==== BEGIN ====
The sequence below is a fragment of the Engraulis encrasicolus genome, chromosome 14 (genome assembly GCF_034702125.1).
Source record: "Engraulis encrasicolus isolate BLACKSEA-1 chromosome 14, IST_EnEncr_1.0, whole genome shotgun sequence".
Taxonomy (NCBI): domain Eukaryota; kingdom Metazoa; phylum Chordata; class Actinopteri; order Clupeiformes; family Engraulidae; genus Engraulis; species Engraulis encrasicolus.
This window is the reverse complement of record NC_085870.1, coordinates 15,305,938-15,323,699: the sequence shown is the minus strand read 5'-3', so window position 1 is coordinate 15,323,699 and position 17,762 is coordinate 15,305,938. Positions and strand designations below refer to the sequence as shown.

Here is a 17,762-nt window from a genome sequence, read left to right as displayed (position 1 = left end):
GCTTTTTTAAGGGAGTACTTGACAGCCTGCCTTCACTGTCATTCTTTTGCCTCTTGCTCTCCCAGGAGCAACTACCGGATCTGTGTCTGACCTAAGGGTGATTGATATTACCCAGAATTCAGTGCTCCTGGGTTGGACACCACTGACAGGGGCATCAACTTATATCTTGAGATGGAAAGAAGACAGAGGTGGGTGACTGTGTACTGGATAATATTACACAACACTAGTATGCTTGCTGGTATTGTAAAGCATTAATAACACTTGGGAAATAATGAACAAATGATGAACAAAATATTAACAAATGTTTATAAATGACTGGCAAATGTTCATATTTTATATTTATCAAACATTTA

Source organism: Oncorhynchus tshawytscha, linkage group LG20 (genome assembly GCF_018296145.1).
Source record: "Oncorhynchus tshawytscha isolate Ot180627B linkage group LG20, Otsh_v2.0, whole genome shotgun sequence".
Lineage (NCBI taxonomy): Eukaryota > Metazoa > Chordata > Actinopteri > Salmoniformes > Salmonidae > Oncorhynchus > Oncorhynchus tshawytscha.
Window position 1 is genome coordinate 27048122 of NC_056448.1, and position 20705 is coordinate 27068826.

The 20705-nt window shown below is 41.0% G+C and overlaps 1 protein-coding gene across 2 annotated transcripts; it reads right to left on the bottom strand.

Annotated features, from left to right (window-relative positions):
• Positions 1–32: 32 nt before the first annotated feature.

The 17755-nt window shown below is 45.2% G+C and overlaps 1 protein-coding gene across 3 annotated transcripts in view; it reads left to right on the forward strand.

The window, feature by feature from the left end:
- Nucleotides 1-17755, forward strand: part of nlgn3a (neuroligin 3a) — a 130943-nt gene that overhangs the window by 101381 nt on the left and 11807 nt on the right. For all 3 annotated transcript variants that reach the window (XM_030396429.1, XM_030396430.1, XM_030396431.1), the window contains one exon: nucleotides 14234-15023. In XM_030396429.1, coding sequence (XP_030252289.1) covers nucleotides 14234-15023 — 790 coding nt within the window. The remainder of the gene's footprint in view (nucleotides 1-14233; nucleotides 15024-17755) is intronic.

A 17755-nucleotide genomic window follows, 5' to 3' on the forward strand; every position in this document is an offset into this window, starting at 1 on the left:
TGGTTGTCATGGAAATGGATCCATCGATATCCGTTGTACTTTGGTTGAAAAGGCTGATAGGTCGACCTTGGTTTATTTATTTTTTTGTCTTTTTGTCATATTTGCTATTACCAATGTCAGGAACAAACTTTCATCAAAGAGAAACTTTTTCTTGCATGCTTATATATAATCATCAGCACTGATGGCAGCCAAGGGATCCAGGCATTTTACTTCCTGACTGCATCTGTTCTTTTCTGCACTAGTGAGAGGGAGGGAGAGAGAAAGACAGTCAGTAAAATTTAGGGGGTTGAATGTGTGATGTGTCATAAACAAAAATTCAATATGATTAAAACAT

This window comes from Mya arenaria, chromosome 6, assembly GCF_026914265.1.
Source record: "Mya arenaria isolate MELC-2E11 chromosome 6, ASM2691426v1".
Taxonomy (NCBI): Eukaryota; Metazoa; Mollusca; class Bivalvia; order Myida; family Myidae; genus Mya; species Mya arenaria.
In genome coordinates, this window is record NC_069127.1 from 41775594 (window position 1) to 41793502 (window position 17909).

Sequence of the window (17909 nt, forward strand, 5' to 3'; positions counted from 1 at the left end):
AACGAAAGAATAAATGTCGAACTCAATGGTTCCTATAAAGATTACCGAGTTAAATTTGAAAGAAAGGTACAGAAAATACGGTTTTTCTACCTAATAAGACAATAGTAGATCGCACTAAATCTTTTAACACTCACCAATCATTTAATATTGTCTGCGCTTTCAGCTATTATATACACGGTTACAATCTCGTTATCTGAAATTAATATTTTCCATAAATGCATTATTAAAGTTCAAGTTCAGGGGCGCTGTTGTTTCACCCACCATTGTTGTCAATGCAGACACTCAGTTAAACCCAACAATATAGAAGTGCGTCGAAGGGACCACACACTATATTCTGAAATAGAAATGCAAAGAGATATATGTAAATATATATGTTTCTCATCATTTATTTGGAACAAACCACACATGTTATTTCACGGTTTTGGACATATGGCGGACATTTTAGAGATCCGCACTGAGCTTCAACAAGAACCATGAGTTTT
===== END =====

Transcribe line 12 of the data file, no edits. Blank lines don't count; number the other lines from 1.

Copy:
Annotated features, from left to right (window-relative positions):